Netanyahu’s Big Gamble: The Risks of Throwing In with Lieberman

Prime minister Benjamin Netanyahu’s startling decision to link his center-right Likud party with the Russo-phile, rightist Yisrael Beiteinu party of his foreign minister, Avigdor Lieberman, has shaken up an Israeli election campaign just as it’s getting underway.

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Yin Dongxun / Xinhua /

Israeli Prime Minister Benjamin Netanyahu and then Foreign Minister Avigdor Lieberman shake hands at a special press conference in Jerusalem on Oct. 25, 2012.

It might be a product of one politician’s panicky impulsiveness.  Or it may be a shrewd bet that Israel’s steady drift to the political right has passed a crucial threshold.  Either way, prime minister Benjamin Netanyahu’s startling decision to link his center-right Likud party with the Russo-phile, rightist Yisrael Beiteinu party of his foreign minister, Avigdor Lieberman, has shaken up an Israeli election campaign just as it’s getting underway.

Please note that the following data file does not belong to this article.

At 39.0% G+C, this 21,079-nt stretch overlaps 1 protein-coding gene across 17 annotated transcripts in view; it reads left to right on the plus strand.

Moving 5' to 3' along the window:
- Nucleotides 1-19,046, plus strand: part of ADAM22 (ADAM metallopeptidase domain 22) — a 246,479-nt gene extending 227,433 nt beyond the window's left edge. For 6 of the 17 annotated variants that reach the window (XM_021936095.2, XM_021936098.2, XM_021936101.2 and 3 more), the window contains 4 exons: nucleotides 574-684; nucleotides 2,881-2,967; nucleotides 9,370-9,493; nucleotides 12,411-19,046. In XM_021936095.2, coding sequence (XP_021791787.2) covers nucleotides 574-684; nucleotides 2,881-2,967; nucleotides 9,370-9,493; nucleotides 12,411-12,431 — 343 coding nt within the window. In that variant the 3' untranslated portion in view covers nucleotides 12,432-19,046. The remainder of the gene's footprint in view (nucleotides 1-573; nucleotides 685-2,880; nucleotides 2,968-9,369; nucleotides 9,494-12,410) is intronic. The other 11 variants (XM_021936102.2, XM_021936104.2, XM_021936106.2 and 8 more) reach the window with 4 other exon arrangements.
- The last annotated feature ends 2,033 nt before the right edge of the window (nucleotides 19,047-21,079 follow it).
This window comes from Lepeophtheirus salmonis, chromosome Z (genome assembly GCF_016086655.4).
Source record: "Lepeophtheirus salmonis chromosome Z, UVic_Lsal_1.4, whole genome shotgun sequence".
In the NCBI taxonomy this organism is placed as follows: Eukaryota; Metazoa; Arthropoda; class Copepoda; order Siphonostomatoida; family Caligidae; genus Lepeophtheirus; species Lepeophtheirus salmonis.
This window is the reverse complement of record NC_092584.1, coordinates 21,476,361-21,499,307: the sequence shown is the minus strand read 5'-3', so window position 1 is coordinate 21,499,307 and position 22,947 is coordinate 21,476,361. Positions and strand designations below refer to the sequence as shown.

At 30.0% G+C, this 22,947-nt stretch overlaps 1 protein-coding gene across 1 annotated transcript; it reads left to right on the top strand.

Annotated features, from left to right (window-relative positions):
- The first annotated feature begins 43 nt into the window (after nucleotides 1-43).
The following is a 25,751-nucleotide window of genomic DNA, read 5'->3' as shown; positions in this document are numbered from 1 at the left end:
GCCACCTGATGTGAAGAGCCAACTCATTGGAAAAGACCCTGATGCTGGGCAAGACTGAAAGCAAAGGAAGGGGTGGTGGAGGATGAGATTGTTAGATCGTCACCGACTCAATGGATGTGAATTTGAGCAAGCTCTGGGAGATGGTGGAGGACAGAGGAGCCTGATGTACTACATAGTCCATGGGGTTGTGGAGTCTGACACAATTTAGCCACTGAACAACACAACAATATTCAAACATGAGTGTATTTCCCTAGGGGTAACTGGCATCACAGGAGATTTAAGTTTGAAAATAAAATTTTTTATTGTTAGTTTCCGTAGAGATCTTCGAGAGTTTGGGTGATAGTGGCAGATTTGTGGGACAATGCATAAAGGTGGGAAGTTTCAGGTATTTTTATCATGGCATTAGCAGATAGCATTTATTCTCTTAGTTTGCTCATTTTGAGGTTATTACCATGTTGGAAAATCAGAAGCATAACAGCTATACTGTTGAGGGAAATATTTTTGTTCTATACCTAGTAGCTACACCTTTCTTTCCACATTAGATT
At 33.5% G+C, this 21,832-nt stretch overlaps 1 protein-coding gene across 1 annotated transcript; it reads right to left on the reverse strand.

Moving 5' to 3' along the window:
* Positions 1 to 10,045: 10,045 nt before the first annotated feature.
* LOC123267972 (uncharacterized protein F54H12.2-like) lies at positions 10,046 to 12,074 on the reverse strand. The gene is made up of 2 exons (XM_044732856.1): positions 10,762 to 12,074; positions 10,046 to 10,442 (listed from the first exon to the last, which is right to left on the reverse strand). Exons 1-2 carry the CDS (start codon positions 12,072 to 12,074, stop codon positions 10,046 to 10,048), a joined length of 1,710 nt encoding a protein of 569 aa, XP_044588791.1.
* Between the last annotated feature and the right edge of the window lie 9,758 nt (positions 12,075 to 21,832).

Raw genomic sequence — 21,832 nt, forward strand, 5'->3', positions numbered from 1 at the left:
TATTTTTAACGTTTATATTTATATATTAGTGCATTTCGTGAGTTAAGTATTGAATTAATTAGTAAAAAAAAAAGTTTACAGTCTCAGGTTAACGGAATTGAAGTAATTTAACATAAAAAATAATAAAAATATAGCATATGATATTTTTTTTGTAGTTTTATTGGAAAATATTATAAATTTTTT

Netanyahu and Lieberman made their joint announcement on Thursday,  amid a flurry of developments that stood to complicate the incumbent’s presumed glide path to re-election.  Polls that only weeks ago showed Netanyahu alone in a field of dwarves, lately showed that his party – and in a parliamentary system, ballots are cast for parties, not people — faced erosion from both the right and the left.  On the right, the charismatic ultra-Orthodox politician Aryeh Deri returned to the Shas Party, after serving 22 months in prison for taking bribes,  and a decade away from politics. Deri immediately recast the agenda at Shas, which represents religious Jews from North Africa and the Middle East, to emphasize economic justice as the core domestic issue in the campaign, one on which Netanyahu is considered most vulnerable.